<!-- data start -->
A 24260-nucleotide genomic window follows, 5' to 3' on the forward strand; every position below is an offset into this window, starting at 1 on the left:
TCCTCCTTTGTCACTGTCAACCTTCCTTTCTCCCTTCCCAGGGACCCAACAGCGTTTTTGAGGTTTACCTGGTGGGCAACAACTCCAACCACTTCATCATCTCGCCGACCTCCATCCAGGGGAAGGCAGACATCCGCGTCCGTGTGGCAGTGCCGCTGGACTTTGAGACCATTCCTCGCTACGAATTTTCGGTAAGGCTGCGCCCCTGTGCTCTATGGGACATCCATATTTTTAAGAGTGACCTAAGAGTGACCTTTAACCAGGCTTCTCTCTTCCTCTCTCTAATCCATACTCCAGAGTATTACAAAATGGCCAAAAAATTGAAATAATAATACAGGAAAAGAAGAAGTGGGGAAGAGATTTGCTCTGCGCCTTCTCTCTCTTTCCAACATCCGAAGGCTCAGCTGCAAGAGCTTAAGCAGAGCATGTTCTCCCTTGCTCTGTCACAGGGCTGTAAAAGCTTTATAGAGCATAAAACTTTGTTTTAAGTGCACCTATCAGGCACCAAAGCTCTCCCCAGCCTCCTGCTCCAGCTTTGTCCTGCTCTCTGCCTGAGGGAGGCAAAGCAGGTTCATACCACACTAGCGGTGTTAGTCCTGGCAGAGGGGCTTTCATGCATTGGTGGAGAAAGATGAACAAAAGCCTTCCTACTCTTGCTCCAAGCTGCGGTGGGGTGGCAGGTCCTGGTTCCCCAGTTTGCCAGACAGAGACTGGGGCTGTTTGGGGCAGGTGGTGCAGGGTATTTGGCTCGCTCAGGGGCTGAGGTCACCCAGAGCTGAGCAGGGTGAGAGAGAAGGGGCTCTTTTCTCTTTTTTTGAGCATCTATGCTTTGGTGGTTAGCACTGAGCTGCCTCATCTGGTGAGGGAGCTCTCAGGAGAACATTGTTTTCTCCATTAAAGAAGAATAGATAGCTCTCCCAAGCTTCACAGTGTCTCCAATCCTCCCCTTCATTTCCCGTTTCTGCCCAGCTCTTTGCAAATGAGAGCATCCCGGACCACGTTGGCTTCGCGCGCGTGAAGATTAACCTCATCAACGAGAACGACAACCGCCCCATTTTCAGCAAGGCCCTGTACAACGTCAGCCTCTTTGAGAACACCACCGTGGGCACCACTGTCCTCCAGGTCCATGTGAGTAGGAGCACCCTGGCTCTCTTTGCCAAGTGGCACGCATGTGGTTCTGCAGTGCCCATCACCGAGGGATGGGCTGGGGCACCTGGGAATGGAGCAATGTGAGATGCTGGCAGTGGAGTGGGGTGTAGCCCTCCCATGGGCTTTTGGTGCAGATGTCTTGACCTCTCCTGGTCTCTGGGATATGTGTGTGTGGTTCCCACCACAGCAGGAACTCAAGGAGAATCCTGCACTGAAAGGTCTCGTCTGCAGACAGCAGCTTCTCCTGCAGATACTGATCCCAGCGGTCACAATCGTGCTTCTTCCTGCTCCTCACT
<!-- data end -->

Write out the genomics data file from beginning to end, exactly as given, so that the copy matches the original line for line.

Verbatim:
A 24260-nucleotide genomic window follows, 5' to 3' on the forward strand; every position below is an offset into this window, starting at 1 on the left:
TCCTCCTTTGTCACTGTCAACCTTCCTTTCTCCCTTCCCAGGGACCCAACAGCGTTTTTGAGGTTTACCTGGTGGGCAACAACTCCAACCACTTCATCATCTCGCCGACCTCCATCCAGGGGAAGGCAGACATCCGCGTCCGTGTGGCAGTGCCGCTGGACTTTGAGACCATTCCTCGCTACGAATTTTCGGTAAGGCTGCGCCCCTGTGCTCTATGGGACATCCATATTTTTAAGAGTGACCTAAGAGTGACCTTTAACCAGGCTTCTCTCTTCCTCTCTCTAATCCATACTCCAGAGTATTACAAAATGGCCAAAAAATTGAAATAATAATACAGGAAAAGAAGAAGTGGGGAAGAGATTTGCTCTGCGCCTTCTCTCTCTTTCCAACATCCGAAGGCTCAGCTGCAAGAGCTTAAGCAGAGCATGTTCTCCCTTGCTCTGTCACAGGGCTGTAAAAGCTTTATAGAGCATAAAACTTTGTTTTAAGTGCACCTATCAGGCACCAAAGCTCTCCCCAGCCTCCTGCTCCAGCTTTGTCCTGCTCTCTGCCTGAGGGAGGCAAAGCAGGTTCATACCACACTAGCGGTGTTAGTCCTGGCAGAGGGGCTTTCATGCATTGGTGGAGAAAGATGAACAAAAGCCTTCCTACTCTTGCTCCAAGCTGCGGTGGGGTGGCAGGTCCTGGTTCCCCAGTTTGCCAGACAGAGACTGGGGCTGTTTGGGGCAGGTGGTGCAGGGTATTTGGCTCGCTCAGGGGCTGAGGTCACCCAGAGCTGAGCAGGGTGAGAGAGAAGGGGCTCTTTTCTCTTTTTTTGAGCATCTATGCTTTGGTGGTTAGCACTGAGCTGCCTCATCTGGTGAGGGAGCTCTCAGGAGAACATTGTTTTCTCCATTAAAGAAGAATAGATAGCTCTCCCAAGCTTCACAGTGTCTCCAATCCTCCCCTTCATTTCCCGTTTCTGCCCAGCTCTTTGCAAATGAGAGCATCCCGGACCACGTTGGCTTCGCGCGCGTGAAGATTAACCTCATCAACGAGAACGACAACCGCCCCATTTTCAGCAAGGCCCTGTACAACGTCAGCCTCTTTGAGAACACCACCGTGGGCACCACTGTCCTCCAGGTCCATGTGAGTAGGAGCACCCTGGCTCTCTTTGCCAAGTGGCACGCATGTGGTTCTGCAGTGCCCATCACCGAGGGATGGGCTGGGGCACCTGGGAATGGAGCAATGTGAGATGCTGGCAGTGGAGTGGGGTGTAGCCCTCCCATGGGCTTTTGGTGCAGATGTCTTGACCTCTCCTGGTCTCTGGGATATGTGTGTGTGGTTCCCACCACAGCAGGAACTCAAGGAGAATCCTGCACTGAAAGGTCTCGTCTGCAGACAGCAGCTTCTCCTGCAGATACTGATCCCAGCGGTCACAATCGTGCTTCTTCCTGCTCCTCACT